My research started with reading everything Luis Alberto Urrea ever wrote. Then I read everything else I could find about contemporary Mexico and by contemporary Mexican writers. Then I read everything I could find about migration. Sonia Nazario's Enrique's Journey is magnificent. So is The Beast by the Salvadoran writer Óscar Martínez. Then I went to Mexico. I spent time in the borderlands, both north and south of la frontera. I met people who are documenting human rights abuses at the border, people who drive out and leave water in the desert, lawyers who provide pro bono legal representation to unaccompanied minors. I visited two orphanages and several migrant shelters in Mexico. I volunteered at a desayunador in Tijuana, where they serve a hot meal to something like 300 migrants for free every day. I talked to people who were deep in their journeys, full of hope and fear. I met people recently deported, some of whom were veterans.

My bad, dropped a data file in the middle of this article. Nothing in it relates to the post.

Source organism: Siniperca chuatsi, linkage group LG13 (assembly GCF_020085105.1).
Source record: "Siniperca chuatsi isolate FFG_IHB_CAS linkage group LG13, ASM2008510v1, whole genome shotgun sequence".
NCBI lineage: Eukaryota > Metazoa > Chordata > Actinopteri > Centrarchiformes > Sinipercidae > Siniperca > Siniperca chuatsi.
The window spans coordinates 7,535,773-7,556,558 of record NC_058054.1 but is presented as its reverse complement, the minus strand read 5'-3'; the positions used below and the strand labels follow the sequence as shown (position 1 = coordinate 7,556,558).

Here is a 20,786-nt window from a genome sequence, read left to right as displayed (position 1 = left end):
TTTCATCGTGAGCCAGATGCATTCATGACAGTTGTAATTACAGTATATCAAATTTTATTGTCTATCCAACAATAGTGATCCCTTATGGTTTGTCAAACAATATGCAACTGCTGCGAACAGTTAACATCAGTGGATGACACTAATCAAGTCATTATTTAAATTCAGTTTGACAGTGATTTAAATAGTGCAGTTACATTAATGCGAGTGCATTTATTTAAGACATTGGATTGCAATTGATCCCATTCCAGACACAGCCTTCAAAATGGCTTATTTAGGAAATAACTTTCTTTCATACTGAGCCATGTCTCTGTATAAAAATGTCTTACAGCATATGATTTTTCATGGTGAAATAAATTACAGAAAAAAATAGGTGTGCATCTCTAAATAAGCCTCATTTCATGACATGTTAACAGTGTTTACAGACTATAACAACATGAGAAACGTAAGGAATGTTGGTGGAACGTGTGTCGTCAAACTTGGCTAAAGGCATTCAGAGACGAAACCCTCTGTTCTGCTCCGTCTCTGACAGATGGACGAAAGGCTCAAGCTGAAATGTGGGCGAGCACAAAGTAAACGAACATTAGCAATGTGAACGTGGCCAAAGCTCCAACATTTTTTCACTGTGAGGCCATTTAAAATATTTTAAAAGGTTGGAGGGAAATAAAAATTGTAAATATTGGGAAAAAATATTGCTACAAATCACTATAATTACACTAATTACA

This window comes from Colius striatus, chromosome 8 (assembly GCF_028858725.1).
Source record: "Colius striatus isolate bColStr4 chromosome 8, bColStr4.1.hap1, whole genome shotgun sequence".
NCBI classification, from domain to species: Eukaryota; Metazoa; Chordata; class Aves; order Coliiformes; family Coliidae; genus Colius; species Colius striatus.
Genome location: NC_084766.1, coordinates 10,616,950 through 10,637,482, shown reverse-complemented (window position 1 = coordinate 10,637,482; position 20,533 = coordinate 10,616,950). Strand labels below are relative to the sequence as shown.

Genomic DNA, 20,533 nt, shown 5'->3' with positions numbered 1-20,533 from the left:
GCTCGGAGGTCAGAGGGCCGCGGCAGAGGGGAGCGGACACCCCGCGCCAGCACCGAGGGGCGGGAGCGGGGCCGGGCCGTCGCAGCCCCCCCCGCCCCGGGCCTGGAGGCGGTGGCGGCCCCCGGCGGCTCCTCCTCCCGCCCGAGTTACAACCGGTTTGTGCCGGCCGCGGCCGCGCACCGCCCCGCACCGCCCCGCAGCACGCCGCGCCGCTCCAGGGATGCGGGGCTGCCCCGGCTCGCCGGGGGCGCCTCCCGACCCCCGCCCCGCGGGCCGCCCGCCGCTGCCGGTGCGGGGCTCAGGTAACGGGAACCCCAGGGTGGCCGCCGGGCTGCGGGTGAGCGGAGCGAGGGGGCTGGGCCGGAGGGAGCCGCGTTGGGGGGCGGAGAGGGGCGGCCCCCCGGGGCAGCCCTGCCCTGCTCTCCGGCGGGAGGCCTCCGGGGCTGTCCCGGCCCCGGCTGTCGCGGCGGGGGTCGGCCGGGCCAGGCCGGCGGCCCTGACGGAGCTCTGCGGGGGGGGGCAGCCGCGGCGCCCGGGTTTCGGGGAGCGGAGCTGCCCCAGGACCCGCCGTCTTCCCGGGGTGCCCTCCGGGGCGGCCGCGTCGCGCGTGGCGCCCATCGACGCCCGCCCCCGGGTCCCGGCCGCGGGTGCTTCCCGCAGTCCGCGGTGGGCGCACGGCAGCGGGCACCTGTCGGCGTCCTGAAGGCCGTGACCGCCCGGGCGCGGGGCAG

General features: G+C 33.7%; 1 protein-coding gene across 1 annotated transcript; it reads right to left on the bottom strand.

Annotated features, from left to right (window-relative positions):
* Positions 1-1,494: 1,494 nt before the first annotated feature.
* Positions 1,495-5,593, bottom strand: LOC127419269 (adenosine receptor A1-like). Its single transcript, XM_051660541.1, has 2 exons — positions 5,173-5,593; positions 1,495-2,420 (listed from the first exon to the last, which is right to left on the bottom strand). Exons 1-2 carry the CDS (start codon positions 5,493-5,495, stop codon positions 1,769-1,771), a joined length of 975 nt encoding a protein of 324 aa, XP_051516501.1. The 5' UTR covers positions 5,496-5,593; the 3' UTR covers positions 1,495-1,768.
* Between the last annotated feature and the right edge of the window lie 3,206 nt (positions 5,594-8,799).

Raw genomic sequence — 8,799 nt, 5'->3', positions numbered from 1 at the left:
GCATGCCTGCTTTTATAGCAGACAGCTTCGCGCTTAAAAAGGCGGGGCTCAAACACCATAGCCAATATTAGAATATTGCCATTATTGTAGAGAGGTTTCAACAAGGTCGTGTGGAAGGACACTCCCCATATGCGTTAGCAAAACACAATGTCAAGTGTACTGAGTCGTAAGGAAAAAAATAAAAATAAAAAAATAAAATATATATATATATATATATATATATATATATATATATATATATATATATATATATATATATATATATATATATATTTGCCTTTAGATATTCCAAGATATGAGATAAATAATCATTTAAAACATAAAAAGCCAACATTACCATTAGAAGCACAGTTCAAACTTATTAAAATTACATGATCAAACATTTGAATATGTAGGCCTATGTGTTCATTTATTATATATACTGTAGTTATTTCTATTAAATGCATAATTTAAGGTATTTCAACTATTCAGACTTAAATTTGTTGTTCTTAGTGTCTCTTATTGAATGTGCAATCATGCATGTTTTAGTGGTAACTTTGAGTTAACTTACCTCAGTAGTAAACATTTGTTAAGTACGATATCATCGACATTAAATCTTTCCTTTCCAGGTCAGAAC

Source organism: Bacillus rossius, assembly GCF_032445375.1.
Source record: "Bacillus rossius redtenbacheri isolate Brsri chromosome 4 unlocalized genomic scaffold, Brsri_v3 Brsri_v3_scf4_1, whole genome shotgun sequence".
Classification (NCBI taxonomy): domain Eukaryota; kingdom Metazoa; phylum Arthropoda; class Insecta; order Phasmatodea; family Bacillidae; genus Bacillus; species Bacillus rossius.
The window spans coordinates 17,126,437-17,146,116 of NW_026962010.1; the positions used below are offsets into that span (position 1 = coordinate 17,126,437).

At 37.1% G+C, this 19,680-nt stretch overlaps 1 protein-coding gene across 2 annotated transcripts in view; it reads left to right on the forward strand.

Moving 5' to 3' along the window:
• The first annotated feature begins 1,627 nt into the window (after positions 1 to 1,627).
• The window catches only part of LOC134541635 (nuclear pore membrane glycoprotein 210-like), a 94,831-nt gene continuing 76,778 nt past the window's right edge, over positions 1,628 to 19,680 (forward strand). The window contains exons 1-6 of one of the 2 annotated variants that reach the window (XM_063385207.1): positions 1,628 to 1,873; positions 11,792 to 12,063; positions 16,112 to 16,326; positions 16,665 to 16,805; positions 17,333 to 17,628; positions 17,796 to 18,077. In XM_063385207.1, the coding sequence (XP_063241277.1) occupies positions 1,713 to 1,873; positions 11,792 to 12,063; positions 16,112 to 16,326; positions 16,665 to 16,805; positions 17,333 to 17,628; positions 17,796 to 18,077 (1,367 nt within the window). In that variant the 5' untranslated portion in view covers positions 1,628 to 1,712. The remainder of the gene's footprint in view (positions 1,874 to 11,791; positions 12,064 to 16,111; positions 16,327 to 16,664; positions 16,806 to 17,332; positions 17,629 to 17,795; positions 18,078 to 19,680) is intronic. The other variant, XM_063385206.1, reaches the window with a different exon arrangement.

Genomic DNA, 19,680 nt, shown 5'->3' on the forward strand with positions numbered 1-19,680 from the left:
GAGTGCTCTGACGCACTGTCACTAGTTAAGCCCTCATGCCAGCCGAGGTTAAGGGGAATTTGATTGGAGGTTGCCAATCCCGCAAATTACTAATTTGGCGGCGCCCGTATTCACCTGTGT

I met deported mothers who visited their U.S. citizen children at the border fence where only the tips of their fingers could touch through the thick metal screens. I even attended a wedding at Friendship Park where the deported bride married her U.S. Marine husband on the Mexico side of the fence, so her mother and U.S. citizen children could attend on the California side of the fence. I met a Guatemalan man whose leg was cut off when he fell from the train three days before he arrived at the Casa de Migrante in Tijuana. Every single person I met made me more and more determined to write this book. So, yes, many of the scenes were inspired by true stories I encountered in my research.